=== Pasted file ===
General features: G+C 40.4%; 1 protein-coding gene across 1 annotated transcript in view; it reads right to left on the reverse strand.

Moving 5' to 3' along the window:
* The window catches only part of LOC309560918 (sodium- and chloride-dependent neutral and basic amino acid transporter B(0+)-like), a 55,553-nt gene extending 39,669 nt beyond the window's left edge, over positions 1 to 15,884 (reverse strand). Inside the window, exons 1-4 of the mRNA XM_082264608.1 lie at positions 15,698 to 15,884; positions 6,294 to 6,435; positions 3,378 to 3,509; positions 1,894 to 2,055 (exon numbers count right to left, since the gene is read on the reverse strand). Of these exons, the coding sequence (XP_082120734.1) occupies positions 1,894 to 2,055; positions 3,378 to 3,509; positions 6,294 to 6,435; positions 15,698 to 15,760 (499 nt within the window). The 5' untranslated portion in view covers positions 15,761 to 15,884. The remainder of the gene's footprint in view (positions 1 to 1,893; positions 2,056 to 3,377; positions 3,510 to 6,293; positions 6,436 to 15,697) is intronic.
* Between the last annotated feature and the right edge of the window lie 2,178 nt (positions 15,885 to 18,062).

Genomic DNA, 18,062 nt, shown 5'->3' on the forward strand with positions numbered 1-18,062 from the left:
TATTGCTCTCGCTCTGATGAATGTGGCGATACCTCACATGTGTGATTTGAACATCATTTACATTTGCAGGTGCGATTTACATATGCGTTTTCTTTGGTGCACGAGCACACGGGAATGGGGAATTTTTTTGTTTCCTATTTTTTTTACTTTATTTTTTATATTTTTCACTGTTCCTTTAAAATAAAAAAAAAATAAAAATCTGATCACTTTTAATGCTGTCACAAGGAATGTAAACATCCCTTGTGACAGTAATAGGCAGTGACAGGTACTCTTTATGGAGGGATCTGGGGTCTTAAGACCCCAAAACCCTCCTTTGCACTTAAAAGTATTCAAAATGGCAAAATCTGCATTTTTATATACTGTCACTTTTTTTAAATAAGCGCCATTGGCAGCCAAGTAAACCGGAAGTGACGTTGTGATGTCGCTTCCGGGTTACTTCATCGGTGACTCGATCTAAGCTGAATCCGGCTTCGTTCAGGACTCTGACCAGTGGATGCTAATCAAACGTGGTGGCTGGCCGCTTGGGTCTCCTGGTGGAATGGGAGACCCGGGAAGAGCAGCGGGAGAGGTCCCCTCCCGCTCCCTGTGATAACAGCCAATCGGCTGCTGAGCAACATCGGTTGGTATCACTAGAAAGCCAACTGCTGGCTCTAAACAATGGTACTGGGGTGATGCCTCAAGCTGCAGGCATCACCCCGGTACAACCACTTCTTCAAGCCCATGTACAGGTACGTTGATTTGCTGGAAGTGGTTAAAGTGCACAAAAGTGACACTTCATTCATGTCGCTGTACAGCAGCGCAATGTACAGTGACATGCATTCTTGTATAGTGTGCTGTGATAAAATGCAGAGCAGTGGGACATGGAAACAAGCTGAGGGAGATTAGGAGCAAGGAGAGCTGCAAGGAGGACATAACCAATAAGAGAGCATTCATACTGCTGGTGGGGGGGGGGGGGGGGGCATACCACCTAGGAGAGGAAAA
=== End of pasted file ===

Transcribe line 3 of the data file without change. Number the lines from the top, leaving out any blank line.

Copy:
* The window catches only part of LOC309560918 (sodium- and chloride-dependent neutral and basic amino acid transporter B(0+)-like), a 55,553-nt gene extending 39,669 nt beyond the window's left edge, over positions 1 to 15,884 (reverse strand). Inside the window, exons 1-4 of the mRNA XM_082264608.1 lie at positions 15,698 to 15,884; positions 6,294 to 6,435; positions 3,378 to 3,509; positions 1,894 to 2,055 (exon numbers count right to left, since the gene is read on the reverse strand). Of these exons, the coding sequence (XP_082120734.1) occupies positions 1,894 to 2,055; positions 3,378 to 3,509; positions 6,294 to 6,435; positions 15,698 to 15,760 (499 nt within the window). The 5' untranslated portion in view covers positions 15,761 to 15,884. The remainder of the gene's footprint in view (positions 1 to 1,893; positions 2,056 to 3,377; positions 3,510 to 6,293; positions 6,436 to 15,697) is intronic.